“I can love God and not go to church!” This is a statement I hear quite often. There are people who claim to love God and who claim to belong to God, but do not serve others, specifically in a local church context. We say often that we love God and love people, but we can be more concerned with getting what we want or doing what we want to do no matter how anyone else is affected.

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            There seem to be preachers and teachers who teach the love of God, but then refuse to serve: only being concerned with their own authority. There are people who are so attached to what they think church should be that they fail to think about what is best for the church and for the community. There are people who say that God is love, yet condemn the very people that Christ died to save.

As we continue to look at what the Christian faith actually is, and as we finish our current study of John’s letters, I want to ask if we are actually living according to the love that Christ has given us. What does it actually mean for us to live in love and to put a genuine Christian faith into practice?

 

3 John (HCSB)

The Elder:

To my dear friend Gaius: I love you in the truth.

Dear friend, I pray that you may prosper in every way and be in good health physically just as you are spiritually. For I was very glad when some brothers came and testified to your faithfulness to the truth — how you are walking in the truth. I have no greater joy than this: to hear that my children are walking in the truth.

Dear friend, you are showing faithfulness by whatever you do for the brothers, especially when they are strangers. They have testified to your love in front of the church. You will do well to send them on their journey in a manner worthy of God, since they set out for the sake of the Name, accepting nothing from pagans. Therefore, we ought to support such men so that we can be coworkers with the truth.

I wrote something to the church, but Diotrephes, who loves to have first place among them, does not receive us. This is why, if I come, I will remind him of the works he is doing, slandering us with malicious words. And he is not satisfied with that! He not only refuses to welcome the brothers himself, but he even stops those who want to do so and expels them from the church.

Dear friend, do not imitate what is evil, but what is good. The one who does good is of God; the one who does evil has not seen God. Demetrius has a good testimony from everyone, and from the truth itself. And we also testify for him, and you know that our testimony is true.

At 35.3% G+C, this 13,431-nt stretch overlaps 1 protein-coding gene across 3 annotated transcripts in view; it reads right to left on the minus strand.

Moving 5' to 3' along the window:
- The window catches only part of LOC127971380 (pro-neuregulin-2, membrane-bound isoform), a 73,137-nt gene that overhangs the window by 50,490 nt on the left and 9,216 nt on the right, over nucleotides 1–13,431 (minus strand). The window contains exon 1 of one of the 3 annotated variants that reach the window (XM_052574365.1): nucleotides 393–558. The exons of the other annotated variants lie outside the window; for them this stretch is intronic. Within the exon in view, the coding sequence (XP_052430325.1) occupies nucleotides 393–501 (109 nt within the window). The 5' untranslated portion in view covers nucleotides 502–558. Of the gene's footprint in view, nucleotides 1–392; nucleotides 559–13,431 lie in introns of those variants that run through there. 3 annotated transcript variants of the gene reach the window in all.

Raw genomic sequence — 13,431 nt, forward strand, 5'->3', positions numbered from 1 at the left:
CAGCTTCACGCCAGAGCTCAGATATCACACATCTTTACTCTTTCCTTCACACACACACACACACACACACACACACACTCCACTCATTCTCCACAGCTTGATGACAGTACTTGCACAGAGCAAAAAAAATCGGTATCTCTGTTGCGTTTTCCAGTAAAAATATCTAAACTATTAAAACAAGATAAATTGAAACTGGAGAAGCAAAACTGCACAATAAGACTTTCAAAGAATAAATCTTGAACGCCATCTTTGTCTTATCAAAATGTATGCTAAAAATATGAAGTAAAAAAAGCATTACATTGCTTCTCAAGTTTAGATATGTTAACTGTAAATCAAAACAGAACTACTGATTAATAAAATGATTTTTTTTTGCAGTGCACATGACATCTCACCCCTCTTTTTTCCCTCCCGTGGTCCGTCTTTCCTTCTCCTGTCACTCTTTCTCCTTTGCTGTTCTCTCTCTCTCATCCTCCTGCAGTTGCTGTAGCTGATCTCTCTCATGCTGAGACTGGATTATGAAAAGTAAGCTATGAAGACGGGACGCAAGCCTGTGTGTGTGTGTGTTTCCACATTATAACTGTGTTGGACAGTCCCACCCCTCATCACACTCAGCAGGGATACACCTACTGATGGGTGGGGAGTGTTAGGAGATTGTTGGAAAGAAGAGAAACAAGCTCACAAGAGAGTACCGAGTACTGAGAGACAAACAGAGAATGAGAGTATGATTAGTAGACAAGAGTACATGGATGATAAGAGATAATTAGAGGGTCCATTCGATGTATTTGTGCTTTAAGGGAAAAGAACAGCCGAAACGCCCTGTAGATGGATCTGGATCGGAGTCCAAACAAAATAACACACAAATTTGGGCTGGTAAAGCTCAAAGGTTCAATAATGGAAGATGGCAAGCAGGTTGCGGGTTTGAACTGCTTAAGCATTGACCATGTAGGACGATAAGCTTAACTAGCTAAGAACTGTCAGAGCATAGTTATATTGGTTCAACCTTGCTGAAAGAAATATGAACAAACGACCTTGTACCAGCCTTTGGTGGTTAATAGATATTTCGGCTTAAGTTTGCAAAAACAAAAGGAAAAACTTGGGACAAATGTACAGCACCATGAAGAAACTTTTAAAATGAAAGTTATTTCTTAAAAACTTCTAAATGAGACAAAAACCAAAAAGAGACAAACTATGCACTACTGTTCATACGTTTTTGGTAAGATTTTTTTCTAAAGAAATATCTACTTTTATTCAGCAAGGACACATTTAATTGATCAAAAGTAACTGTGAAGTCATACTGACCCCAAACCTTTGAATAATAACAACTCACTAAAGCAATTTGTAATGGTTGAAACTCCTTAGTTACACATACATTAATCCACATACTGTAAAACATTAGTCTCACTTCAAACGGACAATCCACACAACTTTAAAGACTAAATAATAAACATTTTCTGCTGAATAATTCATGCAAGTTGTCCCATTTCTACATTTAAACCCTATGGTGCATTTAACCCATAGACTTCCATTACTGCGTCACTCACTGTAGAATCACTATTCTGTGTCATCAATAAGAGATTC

Farewell

I have many things to write you, but I don’t want to write to you with pen and ink. I hope to see you soon, and we will talk face to face.

Peace be with you. The friends send you greetings. Greet the friends by name.

 

Christian love leads to service

            This letter from John is much more personal than the others. He wrote to a friend and a fellow believer named Gaius to commend him for walking in love and truth. In this letter, just like in his other two, truth and love seem to be the central themes of a genuine Christian faith.

So, John commends Gaius because brothers in the faith told John about how he walked in the truth. Here is the very first thing that we can discover together: Truth is not only about knowledge. A genuine Christian faith, or a Biblical worldview, is about us first seeking truth and then living in that truth (or according to that truth). So, I have to ask: Do we live according to what God has revealed to us, or does our knowledge of God stay only in our minds?

For instance, we know that God is love. If we still try to find reasons to complain against our neighbors, look down on other generations, condemn those who believe differently than we do, or even fail to forgive; then we are not living according to the truth that God has allowed us to grasp. However, if we try to be more understanding of our neighbors, look for the good in other generations (young and old), reach out to those who believe differently than we do, and resolve to always forgive; then we do live according to this truth (that God is love).

Gaius was a man who walked in the truth. People testified, or spoke up, about the love that he had. Gaius showed the love that he had in what he did for others, even those who were strangers to him or people he did not know personally. If the love we have for others does not present itself in our actions, then we do not love others. If our love for one another does not present itself in our actions, then we do not love one another.

When the love that Gaius had manifested in his action, it propelled him to serve others by doing things for other people. Because Gaius had genuine love for others, he served them. This means that in our lives, if we are not serving one another, then we are not acting in love toward one another. If we are not actively serving God, then we are not acting in love toward God. This is true for every generation and every person, and it applies across generations. We show love to those younger than us well when we actually serve them. We show love to those older than we are by actually serving them. If we do not serve, we do not live according to the love that God has given us. If we are not serving our community, then we are not acting in love toward our community. When love works out in our actions, it causes us to put ourselves aside and to consider what is best for others. In our action, we strive to serve others.